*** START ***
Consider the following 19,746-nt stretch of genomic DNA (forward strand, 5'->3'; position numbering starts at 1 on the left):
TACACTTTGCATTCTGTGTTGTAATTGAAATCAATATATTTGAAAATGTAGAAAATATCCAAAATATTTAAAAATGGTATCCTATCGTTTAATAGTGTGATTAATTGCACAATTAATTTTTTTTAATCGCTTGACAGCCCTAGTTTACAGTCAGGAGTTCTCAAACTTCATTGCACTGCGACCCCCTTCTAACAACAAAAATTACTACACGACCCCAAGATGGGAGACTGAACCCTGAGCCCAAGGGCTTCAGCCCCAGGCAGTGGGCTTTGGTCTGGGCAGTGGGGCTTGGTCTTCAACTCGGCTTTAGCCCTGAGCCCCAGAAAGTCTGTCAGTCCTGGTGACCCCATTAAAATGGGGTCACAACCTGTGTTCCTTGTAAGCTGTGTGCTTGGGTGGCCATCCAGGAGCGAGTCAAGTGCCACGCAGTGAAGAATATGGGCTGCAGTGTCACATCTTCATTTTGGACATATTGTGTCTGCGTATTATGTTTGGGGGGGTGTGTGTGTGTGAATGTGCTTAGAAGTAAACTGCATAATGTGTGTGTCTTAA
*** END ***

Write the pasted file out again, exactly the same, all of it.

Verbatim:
Consider the following 19,746-nt stretch of genomic DNA (forward strand, 5'->3'; position numbering starts at 1 on the left):
TACACTTTGCATTCTGTGTTGTAATTGAAATCAATATATTTGAAAATGTAGAAAATATCCAAAATATTTAAAAATGGTATCCTATCGTTTAATAGTGTGATTAATTGCACAATTAATTTTTTTTAATCGCTTGACAGCCCTAGTTTACAGTCAGGAGTTCTCAAACTTCATTGCACTGCGACCCCCTTCTAACAACAAAAATTACTACACGACCCCAAGATGGGAGACTGAACCCTGAGCCCAAGGGCTTCAGCCCCAGGCAGTGGGCTTTGGTCTGGGCAGTGGGGCTTGGTCTTCAACTCGGCTTTAGCCCTGAGCCCCAGAAAGTCTGTCAGTCCTGGTGACCCCATTAAAATGGGGTCACAACCTGTGTTCCTTGTAAGCTGTGTGCTTGGGTGGCCATCCAGGAGCGAGTCAAGTGCCACGCAGTGAAGAATATGGGCTGCAGTGTCACATCTTCATTTTGGACATATTGTGTCTGCGTATTATGTTTGGGGGGGTGTGTGTGTGTGAATGTGCTTAGAAGTAAACTGCATAATGTGTGTGTCTTAA